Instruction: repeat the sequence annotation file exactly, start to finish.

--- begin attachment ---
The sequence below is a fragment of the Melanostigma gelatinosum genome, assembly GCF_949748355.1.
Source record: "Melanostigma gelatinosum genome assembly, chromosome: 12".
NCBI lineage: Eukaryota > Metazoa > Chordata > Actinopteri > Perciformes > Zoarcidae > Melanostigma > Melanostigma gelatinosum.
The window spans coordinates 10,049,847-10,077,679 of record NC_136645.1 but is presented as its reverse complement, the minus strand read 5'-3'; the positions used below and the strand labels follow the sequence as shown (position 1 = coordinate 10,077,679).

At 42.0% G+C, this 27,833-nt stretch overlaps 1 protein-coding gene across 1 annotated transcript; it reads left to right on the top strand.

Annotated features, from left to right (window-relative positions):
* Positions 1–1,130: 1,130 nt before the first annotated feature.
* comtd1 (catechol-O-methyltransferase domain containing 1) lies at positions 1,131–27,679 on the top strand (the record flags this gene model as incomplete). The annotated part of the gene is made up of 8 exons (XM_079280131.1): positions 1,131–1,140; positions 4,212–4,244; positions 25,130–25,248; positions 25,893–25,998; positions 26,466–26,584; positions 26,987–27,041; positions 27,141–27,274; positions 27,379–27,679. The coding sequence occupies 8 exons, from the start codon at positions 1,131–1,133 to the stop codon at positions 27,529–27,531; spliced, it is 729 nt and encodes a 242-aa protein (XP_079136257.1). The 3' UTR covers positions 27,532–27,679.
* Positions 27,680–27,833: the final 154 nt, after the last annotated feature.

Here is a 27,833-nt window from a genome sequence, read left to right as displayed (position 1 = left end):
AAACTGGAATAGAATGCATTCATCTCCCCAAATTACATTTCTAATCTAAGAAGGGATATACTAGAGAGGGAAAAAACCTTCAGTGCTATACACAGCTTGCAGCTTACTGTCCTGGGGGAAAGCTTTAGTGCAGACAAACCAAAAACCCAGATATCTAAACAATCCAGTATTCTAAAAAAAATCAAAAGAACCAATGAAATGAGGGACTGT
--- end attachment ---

The sequence below is a fragment of the Melanostigma gelatinosum genome, assembly GCF_949748355.1.
Source record: "Melanostigma gelatinosum genome assembly, chromosome: 12".
NCBI lineage: Eukaryota > Metazoa > Chordata > Actinopteri > Perciformes > Zoarcidae > Melanostigma > Melanostigma gelatinosum.
The window spans coordinates 10,049,847-10,077,679 of record NC_136645.1 but is presented as its reverse complement, the minus strand read 5'-3'; the positions used below and the strand labels follow the sequence as shown (position 1 = coordinate 10,077,679).

At 42.0% G+C, this 27,833-nt stretch overlaps 1 protein-coding gene across 1 annotated transcript; it reads left to right on the top strand.

Annotated features, from left to right (window-relative positions):
* Positions 1–1,130: 1,130 nt before the first annotated feature.
* comtd1 (catechol-O-methyltransferase domain containing 1) lies at positions 1,131–27,679 on the top strand (the record flags this gene model as incomplete). The annotated part of the gene is made up of 8 exons (XM_079280131.1): positions 1,131–1,140; positions 4,212–4,244; positions 25,130–25,248; positions 25,893–25,998; positions 26,466–26,584; positions 26,987–27,041; positions 27,141–27,274; positions 27,379–27,679. The coding sequence occupies 8 exons, from the start codon at positions 1,131–1,133 to the stop codon at positions 27,529–27,531; spliced, it is 729 nt and encodes a 242-aa protein (XP_079136257.1). The 3' UTR covers positions 27,532–27,679.
* Positions 27,680–27,833: the final 154 nt, after the last annotated feature.

Here is a 27,833-nt window from a genome sequence, read left to right as displayed (position 1 = left end):
AAACTGGAATAGAATGCATTCATCTCCCCAAATTACATTTCTAATCTAAGAAGGGATATACTAGAGAGGGAAAAAACCTTCAGTGCTATACACAGCTTGCAGCTTACTGTCCTGGGGGAAAGCTTTAGTGCAGACAAACCAAAAACCCAGATATCTAAACAATCCAGTATTCTAAAAAAAATCAAAAGAACCAATGAAATGAGGGACTGT